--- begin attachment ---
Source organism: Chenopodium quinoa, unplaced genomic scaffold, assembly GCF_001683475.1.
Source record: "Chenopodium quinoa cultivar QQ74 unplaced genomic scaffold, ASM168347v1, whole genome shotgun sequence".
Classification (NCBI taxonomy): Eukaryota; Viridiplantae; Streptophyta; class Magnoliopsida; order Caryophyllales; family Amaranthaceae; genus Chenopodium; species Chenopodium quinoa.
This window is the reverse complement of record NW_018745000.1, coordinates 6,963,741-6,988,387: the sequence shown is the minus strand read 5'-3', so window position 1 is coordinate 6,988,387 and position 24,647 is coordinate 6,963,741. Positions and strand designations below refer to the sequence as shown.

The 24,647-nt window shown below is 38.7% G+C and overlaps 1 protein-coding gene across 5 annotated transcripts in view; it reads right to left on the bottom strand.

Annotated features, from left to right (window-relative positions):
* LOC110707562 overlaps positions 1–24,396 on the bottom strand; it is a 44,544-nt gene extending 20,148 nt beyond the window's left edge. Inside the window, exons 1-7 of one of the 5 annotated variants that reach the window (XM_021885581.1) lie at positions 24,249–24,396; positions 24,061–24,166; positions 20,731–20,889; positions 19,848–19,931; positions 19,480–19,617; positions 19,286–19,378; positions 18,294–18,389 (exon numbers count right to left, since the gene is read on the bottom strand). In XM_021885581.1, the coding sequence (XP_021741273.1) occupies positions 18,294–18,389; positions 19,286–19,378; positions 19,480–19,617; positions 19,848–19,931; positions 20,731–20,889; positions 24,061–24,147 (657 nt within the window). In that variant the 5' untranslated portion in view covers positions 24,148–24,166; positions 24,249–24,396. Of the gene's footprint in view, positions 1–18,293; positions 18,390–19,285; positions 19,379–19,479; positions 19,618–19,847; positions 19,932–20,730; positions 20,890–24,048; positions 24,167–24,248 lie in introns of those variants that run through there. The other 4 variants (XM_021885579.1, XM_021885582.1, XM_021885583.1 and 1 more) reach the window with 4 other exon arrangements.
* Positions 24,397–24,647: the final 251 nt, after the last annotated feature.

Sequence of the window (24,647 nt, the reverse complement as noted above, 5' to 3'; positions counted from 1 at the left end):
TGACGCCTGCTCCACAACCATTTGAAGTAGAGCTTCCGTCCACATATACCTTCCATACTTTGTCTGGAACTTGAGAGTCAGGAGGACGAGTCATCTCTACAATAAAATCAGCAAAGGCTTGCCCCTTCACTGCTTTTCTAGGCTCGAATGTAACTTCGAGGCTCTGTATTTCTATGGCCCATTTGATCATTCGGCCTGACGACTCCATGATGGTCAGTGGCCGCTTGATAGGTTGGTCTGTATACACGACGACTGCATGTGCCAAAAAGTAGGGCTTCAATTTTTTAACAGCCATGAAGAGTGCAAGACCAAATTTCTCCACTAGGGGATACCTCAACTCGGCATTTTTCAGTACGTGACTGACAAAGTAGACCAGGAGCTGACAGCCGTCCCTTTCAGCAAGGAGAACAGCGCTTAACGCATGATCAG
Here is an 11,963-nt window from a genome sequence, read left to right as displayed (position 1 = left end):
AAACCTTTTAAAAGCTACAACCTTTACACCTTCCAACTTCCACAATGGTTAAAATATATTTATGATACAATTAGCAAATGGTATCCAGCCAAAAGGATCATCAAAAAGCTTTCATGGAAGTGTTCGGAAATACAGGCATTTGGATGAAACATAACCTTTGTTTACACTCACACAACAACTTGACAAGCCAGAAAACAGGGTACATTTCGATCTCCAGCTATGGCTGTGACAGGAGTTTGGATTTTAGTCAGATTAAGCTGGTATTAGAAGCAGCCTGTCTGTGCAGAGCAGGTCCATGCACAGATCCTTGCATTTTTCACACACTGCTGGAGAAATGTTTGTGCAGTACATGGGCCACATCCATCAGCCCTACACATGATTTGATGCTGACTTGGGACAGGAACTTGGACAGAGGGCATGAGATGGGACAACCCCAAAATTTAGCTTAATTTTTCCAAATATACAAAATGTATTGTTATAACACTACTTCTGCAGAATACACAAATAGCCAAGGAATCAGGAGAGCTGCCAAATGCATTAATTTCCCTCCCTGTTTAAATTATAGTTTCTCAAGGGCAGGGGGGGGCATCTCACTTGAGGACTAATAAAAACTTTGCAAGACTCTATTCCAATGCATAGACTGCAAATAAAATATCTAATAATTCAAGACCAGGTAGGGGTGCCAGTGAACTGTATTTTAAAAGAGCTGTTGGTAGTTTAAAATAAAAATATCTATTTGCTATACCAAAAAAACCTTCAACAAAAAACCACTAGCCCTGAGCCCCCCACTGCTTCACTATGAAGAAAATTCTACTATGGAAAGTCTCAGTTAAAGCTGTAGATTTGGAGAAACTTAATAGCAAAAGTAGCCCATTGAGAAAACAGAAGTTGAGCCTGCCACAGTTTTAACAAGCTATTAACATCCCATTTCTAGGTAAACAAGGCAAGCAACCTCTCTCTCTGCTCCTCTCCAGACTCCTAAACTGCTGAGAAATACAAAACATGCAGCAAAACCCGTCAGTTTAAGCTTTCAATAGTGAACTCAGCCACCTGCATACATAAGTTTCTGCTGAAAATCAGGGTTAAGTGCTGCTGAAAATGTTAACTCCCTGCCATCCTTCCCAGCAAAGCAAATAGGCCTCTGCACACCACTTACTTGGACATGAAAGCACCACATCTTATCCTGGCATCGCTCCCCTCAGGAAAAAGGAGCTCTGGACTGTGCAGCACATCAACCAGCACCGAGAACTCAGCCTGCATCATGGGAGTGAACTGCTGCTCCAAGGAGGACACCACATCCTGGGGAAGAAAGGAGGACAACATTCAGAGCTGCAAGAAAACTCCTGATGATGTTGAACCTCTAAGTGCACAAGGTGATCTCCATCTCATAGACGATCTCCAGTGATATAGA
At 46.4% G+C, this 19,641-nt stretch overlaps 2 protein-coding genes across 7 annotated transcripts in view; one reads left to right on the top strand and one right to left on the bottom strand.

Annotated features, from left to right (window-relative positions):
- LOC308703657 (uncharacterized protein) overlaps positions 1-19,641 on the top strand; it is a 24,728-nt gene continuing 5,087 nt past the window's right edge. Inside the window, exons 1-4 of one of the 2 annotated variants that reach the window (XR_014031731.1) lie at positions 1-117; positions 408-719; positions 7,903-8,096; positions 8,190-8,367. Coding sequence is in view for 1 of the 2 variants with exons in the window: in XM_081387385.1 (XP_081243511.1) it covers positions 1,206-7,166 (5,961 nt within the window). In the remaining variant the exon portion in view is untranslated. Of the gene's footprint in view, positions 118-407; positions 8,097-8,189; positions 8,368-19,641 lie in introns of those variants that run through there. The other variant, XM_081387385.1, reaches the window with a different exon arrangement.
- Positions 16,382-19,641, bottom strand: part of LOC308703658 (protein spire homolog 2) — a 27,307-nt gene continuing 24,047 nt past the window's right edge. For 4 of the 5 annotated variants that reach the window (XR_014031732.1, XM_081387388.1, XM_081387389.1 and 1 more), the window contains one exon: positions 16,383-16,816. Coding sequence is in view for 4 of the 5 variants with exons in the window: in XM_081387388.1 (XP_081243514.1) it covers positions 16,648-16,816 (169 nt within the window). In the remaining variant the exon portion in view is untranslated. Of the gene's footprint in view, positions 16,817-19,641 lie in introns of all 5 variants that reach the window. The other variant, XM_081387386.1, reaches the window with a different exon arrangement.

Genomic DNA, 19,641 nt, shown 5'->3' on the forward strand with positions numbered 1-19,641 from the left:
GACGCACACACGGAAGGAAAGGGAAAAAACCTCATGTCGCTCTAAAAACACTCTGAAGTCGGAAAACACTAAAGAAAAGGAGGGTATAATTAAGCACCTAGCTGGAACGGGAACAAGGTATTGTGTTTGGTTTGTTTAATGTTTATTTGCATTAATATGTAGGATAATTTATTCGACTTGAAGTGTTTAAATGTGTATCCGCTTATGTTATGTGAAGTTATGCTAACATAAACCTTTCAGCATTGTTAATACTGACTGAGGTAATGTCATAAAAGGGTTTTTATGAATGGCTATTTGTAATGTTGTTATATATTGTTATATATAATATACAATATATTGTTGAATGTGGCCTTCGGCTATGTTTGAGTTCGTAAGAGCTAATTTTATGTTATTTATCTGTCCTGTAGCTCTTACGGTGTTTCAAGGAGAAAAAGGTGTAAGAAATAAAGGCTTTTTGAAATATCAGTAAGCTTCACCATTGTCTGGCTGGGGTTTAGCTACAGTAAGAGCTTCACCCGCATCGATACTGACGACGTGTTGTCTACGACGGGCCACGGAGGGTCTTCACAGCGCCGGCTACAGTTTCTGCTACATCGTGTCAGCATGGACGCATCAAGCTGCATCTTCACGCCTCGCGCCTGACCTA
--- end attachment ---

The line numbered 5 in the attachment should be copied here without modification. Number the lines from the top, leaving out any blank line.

The 24,647-nt window shown below is 38.7% G+C and overlaps 1 protein-coding gene across 5 annotated transcripts in view; it reads right to left on the bottom strand.